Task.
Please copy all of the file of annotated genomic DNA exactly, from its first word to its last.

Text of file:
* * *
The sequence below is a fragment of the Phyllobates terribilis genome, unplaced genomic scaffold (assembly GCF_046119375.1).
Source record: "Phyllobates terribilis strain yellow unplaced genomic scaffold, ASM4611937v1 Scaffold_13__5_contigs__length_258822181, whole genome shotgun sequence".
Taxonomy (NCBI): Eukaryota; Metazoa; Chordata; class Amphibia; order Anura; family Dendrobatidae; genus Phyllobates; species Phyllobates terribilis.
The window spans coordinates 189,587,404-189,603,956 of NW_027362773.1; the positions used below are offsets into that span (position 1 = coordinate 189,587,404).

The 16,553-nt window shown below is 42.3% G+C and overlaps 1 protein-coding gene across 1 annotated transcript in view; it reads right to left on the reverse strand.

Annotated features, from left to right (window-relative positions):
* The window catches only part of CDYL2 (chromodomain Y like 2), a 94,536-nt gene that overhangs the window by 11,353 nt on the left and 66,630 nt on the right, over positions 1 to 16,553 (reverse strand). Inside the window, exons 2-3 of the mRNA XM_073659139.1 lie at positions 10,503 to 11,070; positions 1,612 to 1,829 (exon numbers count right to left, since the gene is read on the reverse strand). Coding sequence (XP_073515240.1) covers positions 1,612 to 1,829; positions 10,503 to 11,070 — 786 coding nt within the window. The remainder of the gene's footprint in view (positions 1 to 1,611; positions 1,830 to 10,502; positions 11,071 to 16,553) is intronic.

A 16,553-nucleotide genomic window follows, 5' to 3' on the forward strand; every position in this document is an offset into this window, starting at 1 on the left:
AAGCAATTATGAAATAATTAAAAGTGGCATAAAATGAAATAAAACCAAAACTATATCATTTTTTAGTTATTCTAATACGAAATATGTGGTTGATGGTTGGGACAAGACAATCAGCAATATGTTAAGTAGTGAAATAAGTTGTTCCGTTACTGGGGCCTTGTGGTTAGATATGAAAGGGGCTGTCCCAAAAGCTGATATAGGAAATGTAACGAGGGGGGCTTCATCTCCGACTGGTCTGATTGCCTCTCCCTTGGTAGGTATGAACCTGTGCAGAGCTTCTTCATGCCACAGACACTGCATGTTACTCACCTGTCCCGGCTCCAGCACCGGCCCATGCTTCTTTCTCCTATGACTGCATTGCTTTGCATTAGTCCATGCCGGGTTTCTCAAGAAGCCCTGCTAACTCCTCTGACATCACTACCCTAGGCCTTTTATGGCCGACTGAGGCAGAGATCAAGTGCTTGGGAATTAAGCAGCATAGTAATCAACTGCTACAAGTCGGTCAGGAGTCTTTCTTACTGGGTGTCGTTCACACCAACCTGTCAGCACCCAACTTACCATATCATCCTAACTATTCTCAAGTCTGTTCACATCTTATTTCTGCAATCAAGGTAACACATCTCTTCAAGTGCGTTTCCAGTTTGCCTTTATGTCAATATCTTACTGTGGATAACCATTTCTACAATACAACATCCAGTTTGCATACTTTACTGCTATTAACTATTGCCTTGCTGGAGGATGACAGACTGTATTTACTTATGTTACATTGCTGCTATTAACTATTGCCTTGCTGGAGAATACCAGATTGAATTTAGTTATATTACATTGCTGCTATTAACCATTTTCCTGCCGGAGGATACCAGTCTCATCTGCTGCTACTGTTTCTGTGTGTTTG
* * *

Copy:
The sequence below is a fragment of the Phyllobates terribilis genome, unplaced genomic scaffold (assembly GCF_046119375.1).
Source record: "Phyllobates terribilis strain yellow unplaced genomic scaffold, ASM4611937v1 Scaffold_13__5_contigs__length_258822181, whole genome shotgun sequence".
Taxonomy (NCBI): Eukaryota; Metazoa; Chordata; class Amphibia; order Anura; family Dendrobatidae; genus Phyllobates; species Phyllobates terribilis.
The window spans coordinates 189,587,404-189,603,956 of NW_027362773.1; the positions used below are offsets into that span (position 1 = coordinate 189,587,404).

The 16,553-nt window shown below is 42.3% G+C and overlaps 1 protein-coding gene across 1 annotated transcript in view; it reads right to left on the reverse strand.

Annotated features, from left to right (window-relative positions):
* The window catches only part of CDYL2 (chromodomain Y like 2), a 94,536-nt gene that overhangs the window by 11,353 nt on the left and 66,630 nt on the right, over positions 1 to 16,553 (reverse strand). Inside the window, exons 2-3 of the mRNA XM_073659139.1 lie at positions 10,503 to 11,070; positions 1,612 to 1,829 (exon numbers count right to left, since the gene is read on the reverse strand). Coding sequence (XP_073515240.1) covers positions 1,612 to 1,829; positions 10,503 to 11,070 — 786 coding nt within the window. The remainder of the gene's footprint in view (positions 1 to 1,611; positions 1,830 to 10,502; positions 11,071 to 16,553) is intronic.

A 16,553-nucleotide genomic window follows, 5' to 3' on the forward strand; every position in this document is an offset into this window, starting at 1 on the left:
AAGCAATTATGAAATAATTAAAAGTGGCATAAAATGAAATAAAACCAAAACTATATCATTTTTTAGTTATTCTAATACGAAATATGTGGTTGATGGTTGGGACAAGACAATCAGCAATATGTTAAGTAGTGAAATAAGTTGTTCCGTTACTGGGGCCTTGTGGTTAGATATGAAAGGGGCTGTCCCAAAAGCTGATATAGGAAATGTAACGAGGGGGGCTTCATCTCCGACTGGTCTGATTGCCTCTCCCTTGGTAGGTATGAACCTGTGCAGAGCTTCTTCATGCCACAGACACTGCATGTTACTCACCTGTCCCGGCTCCAGCACCGGCCCATGCTTCTTTCTCCTATGACTGCATTGCTTTGCATTAGTCCATGCCGGGTTTCTCAAGAAGCCCTGCTAACTCCTCTGACATCACTACCCTAGGCCTTTTATGGCCGACTGAGGCAGAGATCAAGTGCTTGGGAATTAAGCAGCATAGTAATCAACTGCTACAAGTCGGTCAGGAGTCTTTCTTACTGGGTGTCGTTCACACCAACCTGTCAGCACCCAACTTACCATATCATCCTAACTATTCTCAAGTCTGTTCACATCTTATTTCTGCAATCAAGGTAACACATCTCTTCAAGTGCGTTTCCAGTTTGCCTTTATGTCAATATCTTACTGTGGATAACCATTTCTACAATACAACATCCAGTTTGCATACTTTACTGCTATTAACTATTGCCTTGCTGGAGGATGACAGACTGTATTTACTTATGTTACATTGCTGCTATTAACTATTGCCTTGCTGGAGAATACCAGATTGAATTTAGTTATATTACATTGCTGCTATTAACCATTTTCCTGCCGGAGGATACCAGTCTCATCTGCTGCTACTGTTTCTGTGTGTTTG